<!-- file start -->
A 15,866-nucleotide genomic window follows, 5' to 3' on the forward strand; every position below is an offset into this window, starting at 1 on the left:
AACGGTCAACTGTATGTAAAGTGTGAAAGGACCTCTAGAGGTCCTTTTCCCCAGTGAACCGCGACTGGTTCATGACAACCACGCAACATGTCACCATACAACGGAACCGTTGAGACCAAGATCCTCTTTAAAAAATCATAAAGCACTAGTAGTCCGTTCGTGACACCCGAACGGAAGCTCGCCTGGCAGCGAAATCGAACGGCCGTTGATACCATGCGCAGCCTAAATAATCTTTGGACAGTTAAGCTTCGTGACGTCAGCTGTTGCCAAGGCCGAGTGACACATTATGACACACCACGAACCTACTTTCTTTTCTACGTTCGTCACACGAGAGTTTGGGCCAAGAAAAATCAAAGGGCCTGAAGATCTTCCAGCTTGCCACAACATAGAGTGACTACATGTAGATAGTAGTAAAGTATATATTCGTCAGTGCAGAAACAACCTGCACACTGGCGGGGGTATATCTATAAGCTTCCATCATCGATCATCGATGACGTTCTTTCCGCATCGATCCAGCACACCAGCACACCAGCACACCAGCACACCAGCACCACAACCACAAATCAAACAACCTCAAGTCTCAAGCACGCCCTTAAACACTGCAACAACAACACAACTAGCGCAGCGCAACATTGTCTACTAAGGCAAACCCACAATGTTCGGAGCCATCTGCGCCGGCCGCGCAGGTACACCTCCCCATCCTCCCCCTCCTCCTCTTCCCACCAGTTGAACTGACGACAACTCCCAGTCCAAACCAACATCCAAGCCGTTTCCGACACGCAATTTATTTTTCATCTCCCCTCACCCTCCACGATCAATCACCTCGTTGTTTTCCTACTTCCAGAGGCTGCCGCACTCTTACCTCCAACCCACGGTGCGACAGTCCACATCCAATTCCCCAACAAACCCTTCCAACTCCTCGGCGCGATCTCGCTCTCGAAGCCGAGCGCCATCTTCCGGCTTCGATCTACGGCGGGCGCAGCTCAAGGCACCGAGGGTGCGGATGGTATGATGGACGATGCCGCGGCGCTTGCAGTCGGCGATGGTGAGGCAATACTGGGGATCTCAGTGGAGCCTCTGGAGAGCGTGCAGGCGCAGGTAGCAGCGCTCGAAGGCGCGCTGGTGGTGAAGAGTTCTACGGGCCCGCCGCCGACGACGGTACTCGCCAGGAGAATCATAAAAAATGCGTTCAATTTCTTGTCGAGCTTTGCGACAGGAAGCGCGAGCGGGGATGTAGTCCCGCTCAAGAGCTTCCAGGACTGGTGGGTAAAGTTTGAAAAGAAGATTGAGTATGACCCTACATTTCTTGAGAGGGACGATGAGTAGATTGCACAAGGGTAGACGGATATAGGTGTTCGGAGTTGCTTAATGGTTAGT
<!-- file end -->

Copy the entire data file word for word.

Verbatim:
A 15,866-nucleotide genomic window follows, 5' to 3' on the forward strand; every position below is an offset into this window, starting at 1 on the left:
AACGGTCAACTGTATGTAAAGTGTGAAAGGACCTCTAGAGGTCCTTTTCCCCAGTGAACCGCGACTGGTTCATGACAACCACGCAACATGTCACCATACAACGGAACCGTTGAGACCAAGATCCTCTTTAAAAAATCATAAAGCACTAGTAGTCCGTTCGTGACACCCGAACGGAAGCTCGCCTGGCAGCGAAATCGAACGGCCGTTGATACCATGCGCAGCCTAAATAATCTTTGGACAGTTAAGCTTCGTGACGTCAGCTGTTGCCAAGGCCGAGTGACACATTATGACACACCACGAACCTACTTTCTTTTCTACGTTCGTCACACGAGAGTTTGGGCCAAGAAAAATCAAAGGGCCTGAAGATCTTCCAGCTTGCCACAACATAGAGTGACTACATGTAGATAGTAGTAAAGTATATATTCGTCAGTGCAGAAACAACCTGCACACTGGCGGGGGTATATCTATAAGCTTCCATCATCGATCATCGATGACGTTCTTTCCGCATCGATCCAGCACACCAGCACACCAGCACACCAGCACACCAGCACCACAACCACAAATCAAACAACCTCAAGTCTCAAGCACGCCCTTAAACACTGCAACAACAACACAACTAGCGCAGCGCAACATTGTCTACTAAGGCAAACCCACAATGTTCGGAGCCATCTGCGCCGGCCGCGCAGGTACACCTCCCCATCCTCCCCCTCCTCCTCTTCCCACCAGTTGAACTGACGACAACTCCCAGTCCAAACCAACATCCAAGCCGTTTCCGACACGCAATTTATTTTTCATCTCCCCTCACCCTCCACGATCAATCACCTCGTTGTTTTCCTACTTCCAGAGGCTGCCGCACTCTTACCTCCAACCCACGGTGCGACAGTCCACATCCAATTCCCCAACAAACCCTTCCAACTCCTCGGCGCGATCTCGCTCTCGAAGCCGAGCGCCATCTTCCGGCTTCGATCTACGGCGGGCGCAGCTCAAGGCACCGAGGGTGCGGATGGTATGATGGACGATGCCGCGGCGCTTGCAGTCGGCGATGGTGAGGCAATACTGGGGATCTCAGTGGAGCCTCTGGAGAGCGTGCAGGCGCAGGTAGCAGCGCTCGAAGGCGCGCTGGTGGTGAAGAGTTCTACGGGCCCGCCGCCGACGACGGTACTCGCCAGGAGAATCATAAAAAATGCGTTCAATTTCTTGTCGAGCTTTGCGACAGGAAGCGCGAGCGGGGATGTAGTCCCGCTCAAGAGCTTCCAGGACTGGTGGGTAAAGTTTGAAAAGAAGATTGAGTATGACCCTACATTTCTTGAGAGGGACGATGAGTAGATTGCACAAGGGTAGACGGATATAGGTGTTCGGAGTTGCTTAATGGTTAGT